The downside is that I cannot test-ride one. They only order them from California since they aren’t as big a seller here in the Southwest. But, in 3 days they can get one in my choice of black, red or baby blue and they don’t even charge “dealer fees”, “assembly” or “document prep” fees. Refreshing in an era of death by a thousand service fees. The now-standard-for-Taiwanese-major-brands 2 year parts/labor warranty is also appealing. The only downside is that SYM’s import partner, Alliance Motorsports, weren’t the first ones to bring them to the US. They had a shaky partnership with a group called the Carter Brothers who weren’t so truthful about their financial status when SYM first started wanting into the US market. Soon, the Carter Brothers were so underwater that their warehouse in the US suffered a “mysterious” fire that took out all of their backstock of bikes and made it rather convenient for them to claim insurance money that was greatly needed. This led to SYM dropping them like a hot rock, but also set back their US plans and leaving a bad taste in the customers they had won over. They are back in the game, but supplies and dealer support are still a back burner concern. They retain a solid and well-loved reputation overseas and in many parts of Europe and Asia, but they are on the mend in winning back US confidence.
But, at $2399US, this is a tempting bike. It’s like the flipside of the Stella by Genuine Scooters. It’s retro, original and true to the bike that started it all, but in a nerdier fashion, and that has some appeal!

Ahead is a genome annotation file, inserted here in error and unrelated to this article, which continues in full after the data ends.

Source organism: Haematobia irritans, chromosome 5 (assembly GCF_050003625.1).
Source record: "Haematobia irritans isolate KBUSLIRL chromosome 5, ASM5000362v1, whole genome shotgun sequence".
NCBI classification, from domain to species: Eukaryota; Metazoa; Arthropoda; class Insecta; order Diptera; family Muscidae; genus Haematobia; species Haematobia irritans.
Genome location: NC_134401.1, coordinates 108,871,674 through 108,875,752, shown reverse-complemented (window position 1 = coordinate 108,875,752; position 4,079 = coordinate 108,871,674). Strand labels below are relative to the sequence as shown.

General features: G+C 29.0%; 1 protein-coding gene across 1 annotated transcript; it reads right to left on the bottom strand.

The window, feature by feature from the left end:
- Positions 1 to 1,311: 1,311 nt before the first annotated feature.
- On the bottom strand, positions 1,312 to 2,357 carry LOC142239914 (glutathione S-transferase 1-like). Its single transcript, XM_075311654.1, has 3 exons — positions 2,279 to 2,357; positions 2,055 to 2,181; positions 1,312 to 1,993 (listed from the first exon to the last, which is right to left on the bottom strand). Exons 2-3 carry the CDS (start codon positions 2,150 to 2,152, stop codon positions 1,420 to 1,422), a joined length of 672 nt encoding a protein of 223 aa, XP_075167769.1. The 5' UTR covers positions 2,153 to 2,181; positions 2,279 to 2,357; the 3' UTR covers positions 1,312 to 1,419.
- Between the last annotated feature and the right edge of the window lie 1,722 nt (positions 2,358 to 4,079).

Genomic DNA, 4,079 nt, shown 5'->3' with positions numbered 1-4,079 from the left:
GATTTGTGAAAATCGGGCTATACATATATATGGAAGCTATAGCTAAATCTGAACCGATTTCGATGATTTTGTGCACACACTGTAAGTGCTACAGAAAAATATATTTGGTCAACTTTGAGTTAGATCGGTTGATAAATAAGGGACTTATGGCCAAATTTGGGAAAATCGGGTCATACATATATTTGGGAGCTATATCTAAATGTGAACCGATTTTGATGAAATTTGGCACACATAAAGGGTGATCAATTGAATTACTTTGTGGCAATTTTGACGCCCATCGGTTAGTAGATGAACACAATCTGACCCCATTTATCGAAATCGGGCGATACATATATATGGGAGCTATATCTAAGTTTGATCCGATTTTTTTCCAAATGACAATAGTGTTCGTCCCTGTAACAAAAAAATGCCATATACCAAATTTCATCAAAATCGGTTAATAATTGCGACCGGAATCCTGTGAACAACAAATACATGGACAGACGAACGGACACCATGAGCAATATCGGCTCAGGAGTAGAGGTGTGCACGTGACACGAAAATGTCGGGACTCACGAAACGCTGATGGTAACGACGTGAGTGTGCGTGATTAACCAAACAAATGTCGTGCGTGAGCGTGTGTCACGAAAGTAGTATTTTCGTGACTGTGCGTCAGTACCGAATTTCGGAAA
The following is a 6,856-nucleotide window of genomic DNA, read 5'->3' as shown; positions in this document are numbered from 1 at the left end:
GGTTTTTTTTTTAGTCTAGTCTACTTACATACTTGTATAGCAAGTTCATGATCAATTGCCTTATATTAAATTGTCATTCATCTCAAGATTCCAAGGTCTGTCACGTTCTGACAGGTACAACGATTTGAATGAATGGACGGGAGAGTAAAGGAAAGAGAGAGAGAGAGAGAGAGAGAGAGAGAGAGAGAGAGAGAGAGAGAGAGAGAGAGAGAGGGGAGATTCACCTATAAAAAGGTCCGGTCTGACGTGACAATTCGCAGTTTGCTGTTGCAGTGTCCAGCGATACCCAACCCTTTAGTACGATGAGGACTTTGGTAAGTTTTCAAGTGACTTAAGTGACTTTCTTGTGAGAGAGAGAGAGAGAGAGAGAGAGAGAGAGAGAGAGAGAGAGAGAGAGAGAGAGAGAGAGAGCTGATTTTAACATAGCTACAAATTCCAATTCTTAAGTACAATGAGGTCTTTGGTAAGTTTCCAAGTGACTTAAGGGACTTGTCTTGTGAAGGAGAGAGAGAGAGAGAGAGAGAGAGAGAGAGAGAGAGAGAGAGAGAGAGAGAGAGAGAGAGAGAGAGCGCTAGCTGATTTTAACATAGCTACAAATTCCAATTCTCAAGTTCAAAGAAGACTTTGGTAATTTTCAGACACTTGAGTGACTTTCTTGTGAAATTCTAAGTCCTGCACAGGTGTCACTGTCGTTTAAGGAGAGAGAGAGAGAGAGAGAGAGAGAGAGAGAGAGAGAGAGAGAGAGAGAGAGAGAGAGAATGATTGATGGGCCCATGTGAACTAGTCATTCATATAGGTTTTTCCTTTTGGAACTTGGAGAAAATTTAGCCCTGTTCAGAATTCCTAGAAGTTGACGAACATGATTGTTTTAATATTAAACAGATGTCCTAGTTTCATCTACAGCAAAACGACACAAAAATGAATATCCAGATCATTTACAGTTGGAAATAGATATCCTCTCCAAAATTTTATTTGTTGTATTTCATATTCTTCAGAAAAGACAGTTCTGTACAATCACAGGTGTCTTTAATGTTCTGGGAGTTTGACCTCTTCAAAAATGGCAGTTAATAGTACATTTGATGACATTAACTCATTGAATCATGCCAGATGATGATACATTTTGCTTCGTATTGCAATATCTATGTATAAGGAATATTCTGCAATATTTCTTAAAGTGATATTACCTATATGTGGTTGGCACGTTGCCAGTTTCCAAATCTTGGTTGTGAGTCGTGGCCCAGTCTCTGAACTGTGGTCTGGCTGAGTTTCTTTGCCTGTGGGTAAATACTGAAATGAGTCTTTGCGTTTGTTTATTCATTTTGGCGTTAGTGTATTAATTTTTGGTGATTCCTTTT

I still have a little over a month and a half since there is no hope of early financing before my new season starts and my grants hit. So, there’s still room to reconsider. But, this is winning. Even my wife is starting to *really* want one! She finds it non-threatening and “quirky cute”. It will definitely stand out on US roads, and if other reviews are anything to go by, it may be the smartest choice for my desire to have a vintage bike but a need to have it reliable.
So, as the few regular readers on here know, it’s been a bit of a fight as of late to keep a scooter on the road here. Much of it is funds, since I work in the arts and life has this pesky way of taking that meager artist’s salary and finding ways of spending it before I can. But, a lot of the issue is finding a bike that can put up with the insane environmental conditions of where I live in Phoenix, Arizona. Where temperatures are in the high 110’s to 115’s, and on the street surface can easily climb over 122 degrees machinery doesn’t last too long out here. Cars literally burst into flames on the side of the highways and tires become so overheated blowouts are as common as the ubiquitous Filibertos Taco Stands that dot the city.